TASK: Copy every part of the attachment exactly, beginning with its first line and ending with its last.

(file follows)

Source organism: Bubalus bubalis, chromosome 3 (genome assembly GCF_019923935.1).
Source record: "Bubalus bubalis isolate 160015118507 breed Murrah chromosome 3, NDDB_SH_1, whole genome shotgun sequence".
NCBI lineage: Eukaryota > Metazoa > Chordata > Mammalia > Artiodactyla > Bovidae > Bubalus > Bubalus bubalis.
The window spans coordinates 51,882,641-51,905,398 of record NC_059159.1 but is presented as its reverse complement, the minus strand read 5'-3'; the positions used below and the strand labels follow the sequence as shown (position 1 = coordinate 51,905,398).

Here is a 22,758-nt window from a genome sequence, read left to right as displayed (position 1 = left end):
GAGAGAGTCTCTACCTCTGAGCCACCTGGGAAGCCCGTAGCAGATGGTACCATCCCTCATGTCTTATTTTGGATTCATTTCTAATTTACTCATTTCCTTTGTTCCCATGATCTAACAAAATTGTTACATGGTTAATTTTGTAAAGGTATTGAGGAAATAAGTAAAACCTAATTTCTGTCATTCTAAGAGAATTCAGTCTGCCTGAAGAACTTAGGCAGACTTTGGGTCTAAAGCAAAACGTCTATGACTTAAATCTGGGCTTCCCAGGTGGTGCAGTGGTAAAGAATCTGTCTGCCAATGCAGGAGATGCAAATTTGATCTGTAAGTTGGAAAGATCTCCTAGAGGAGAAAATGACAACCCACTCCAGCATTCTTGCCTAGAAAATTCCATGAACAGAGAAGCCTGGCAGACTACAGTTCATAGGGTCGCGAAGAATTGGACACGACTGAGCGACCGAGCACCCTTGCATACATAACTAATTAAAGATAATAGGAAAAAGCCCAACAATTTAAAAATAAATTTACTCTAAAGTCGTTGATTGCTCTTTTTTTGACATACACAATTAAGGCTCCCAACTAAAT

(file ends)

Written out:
Source organism: Bubalus bubalis, chromosome 3 (genome assembly GCF_019923935.1).
Source record: "Bubalus bubalis isolate 160015118507 breed Murrah chromosome 3, NDDB_SH_1, whole genome shotgun sequence".
NCBI lineage: Eukaryota > Metazoa > Chordata > Mammalia > Artiodactyla > Bovidae > Bubalus > Bubalus bubalis.
The window spans coordinates 51,882,641-51,905,398 of record NC_059159.1 but is presented as its reverse complement, the minus strand read 5'-3'; the positions used below and the strand labels follow the sequence as shown (position 1 = coordinate 51,905,398).

Here is a 22,758-nt window from a genome sequence, read left to right as displayed (position 1 = left end):
GAGAGAGTCTCTACCTCTGAGCCACCTGGGAAGCCCGTAGCAGATGGTACCATCCCTCATGTCTTATTTTGGATTCATTTCTAATTTACTCATTTCCTTTGTTCCCATGATCTAACAAAATTGTTACATGGTTAATTTTGTAAAGGTATTGAGGAAATAAGTAAAACCTAATTTCTGTCATTCTAAGAGAATTCAGTCTGCCTGAAGAACTTAGGCAGACTTTGGGTCTAAAGCAAAACGTCTATGACTTAAATCTGGGCTTCCCAGGTGGTGCAGTGGTAAAGAATCTGTCTGCCAATGCAGGAGATGCAAATTTGATCTGTAAGTTGGAAAGATCTCCTAGAGGAGAAAATGACAACCCACTCCAGCATTCTTGCCTAGAAAATTCCATGAACAGAGAAGCCTGGCAGACTACAGTTCATAGGGTCGCGAAGAATTGGACACGACTGAGCGACCGAGCACCCTTGCATACATAACTAATTAAAGATAATAGGAAAAAGCCCAACAATTTAAAAATAAATTTACTCTAAAGTCGTTGATTGCTCTTTTTTTGACATACACAATTAAGGCTCCCAACTAAAT